“As in Bonbon?”
“No, as in autobahn.”
“How do you spell it?”
“That’s not how autobahn is spelled.”
“Is that your real name?”
Oh, how many times have I had such a conversation! Imagine ordering coffee at Starbucks with a name like Bann. You end up articulating nuanced analogies just to buy a simple cup of drip.
This has been the story of my life ever since I left my hometown at the age of thirteen. It was painful and infuriating at first. But I have long accepted that I don’t neatly fit in anywhere. In fact, I have come to see this as something that gives me an edge over people who are inextricably woven into just one fabric. I have learned to live across nations, cultures, paradigms—gaining perspectives I couldn’t have, had I been rooted in just one place.
Perhaps because of my experience, most of my work deals with the lives of marginalized people and their often-unheard voices. Be they those of the first women firefighters of New York City, who fought fires and fellow firefighters (Taking the Heat), or illegal street vendors from Central America in downtown Los Angeles, running from the police and hunger (Pepino Mango Nance). Or at-risk-youth going through a rehabilitation program, trying to beat the odds of prison (Six Weeks). Or a lonely foreign student, hopelessly lost in America, at war with himself (For Here Or To-Go?). Or a rebellious kid waging a war of wits with her orthodox family (Aashpordha). Or two vindictive old men living in an uncaring senior living facility, plotting revenge against each other (The Parting Shot).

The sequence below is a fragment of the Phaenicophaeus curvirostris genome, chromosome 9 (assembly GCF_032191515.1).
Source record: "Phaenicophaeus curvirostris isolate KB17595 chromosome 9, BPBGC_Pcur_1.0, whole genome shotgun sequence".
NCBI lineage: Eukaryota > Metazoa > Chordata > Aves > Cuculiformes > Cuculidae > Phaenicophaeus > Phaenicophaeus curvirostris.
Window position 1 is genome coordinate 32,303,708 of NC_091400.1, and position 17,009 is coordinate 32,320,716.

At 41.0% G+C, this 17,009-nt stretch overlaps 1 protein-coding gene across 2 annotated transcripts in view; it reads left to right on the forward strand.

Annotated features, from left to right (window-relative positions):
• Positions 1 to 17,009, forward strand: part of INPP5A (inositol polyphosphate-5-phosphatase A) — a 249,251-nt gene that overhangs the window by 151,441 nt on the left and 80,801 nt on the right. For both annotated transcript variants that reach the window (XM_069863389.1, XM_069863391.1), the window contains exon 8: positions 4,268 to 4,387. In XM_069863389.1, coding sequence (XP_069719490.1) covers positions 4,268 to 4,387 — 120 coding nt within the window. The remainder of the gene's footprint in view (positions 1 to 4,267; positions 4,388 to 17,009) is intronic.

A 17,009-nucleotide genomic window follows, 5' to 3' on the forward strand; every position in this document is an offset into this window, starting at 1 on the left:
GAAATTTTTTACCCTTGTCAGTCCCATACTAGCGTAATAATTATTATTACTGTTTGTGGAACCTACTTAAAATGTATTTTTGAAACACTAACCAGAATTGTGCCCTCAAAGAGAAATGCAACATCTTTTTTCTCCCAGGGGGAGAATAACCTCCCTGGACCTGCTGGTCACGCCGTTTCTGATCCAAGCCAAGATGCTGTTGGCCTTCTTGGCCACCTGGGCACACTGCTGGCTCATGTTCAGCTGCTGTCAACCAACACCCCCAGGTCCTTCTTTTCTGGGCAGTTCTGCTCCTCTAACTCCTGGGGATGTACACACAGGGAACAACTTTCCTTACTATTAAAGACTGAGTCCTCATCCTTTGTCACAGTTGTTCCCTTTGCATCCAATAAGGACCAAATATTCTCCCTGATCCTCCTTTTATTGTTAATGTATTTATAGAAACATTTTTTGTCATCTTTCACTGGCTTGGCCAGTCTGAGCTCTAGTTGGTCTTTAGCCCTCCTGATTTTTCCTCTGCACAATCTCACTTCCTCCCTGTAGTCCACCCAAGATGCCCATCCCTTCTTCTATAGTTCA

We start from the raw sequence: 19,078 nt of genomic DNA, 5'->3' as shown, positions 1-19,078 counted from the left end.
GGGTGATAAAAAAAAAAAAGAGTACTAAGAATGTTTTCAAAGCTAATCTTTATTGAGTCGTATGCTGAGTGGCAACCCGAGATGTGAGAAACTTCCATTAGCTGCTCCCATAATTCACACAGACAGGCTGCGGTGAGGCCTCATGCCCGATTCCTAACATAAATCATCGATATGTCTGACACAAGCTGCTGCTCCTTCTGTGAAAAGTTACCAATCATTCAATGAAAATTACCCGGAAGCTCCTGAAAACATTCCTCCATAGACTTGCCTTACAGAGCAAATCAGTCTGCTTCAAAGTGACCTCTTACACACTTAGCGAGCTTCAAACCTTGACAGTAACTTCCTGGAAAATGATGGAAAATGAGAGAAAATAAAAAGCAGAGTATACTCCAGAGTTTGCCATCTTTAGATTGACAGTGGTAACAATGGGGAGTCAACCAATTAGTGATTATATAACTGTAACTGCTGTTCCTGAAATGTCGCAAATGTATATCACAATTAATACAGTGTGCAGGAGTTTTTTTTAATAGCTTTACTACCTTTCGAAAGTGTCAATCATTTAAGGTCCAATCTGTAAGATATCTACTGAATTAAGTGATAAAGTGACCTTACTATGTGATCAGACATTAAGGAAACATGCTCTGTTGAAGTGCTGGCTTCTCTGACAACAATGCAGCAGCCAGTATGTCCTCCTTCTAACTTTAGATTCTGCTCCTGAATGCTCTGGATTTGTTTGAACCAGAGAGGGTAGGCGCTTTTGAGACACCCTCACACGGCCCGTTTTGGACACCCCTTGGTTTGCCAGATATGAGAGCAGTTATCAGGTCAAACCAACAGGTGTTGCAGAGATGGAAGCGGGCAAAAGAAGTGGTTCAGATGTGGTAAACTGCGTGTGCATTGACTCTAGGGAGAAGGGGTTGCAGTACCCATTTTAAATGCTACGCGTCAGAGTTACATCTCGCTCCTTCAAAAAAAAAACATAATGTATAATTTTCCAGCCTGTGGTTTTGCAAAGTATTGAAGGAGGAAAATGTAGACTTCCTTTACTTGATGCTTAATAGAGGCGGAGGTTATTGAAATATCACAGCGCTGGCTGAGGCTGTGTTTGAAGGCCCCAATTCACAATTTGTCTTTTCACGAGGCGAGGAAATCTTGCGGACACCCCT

I am grateful that almost all my films have been televised. Some in the US, some abroad. And one of them (Aashpordha) was released theatrically, too. More recently, a campaign of television spots I directed (#WhyIMake) has garnered a wide viewership in the US (230 Million cumulative broadcast views, according to Nielsen Ratings). The campaign has garnered an Ad Equivalency of over 8 Million dollars.
I’m currently working on a project titled Apatoto, which means “for the time being” in Bengali. It’s a story of a young man and his paralyzed father. A story that deals with prejudice and acceptance. A story that is, at once funny and sad, bold and understated. It is set in my hometown: Kolkata, India.
Presently, I live in Los Angeles with my Korean wife, my Chinese-Jewish son and my Siberian husky. For the record, my legal name is Anirban. Derived from the word Nirvana.
And my Starbucks name is Bond. As in, you know, James.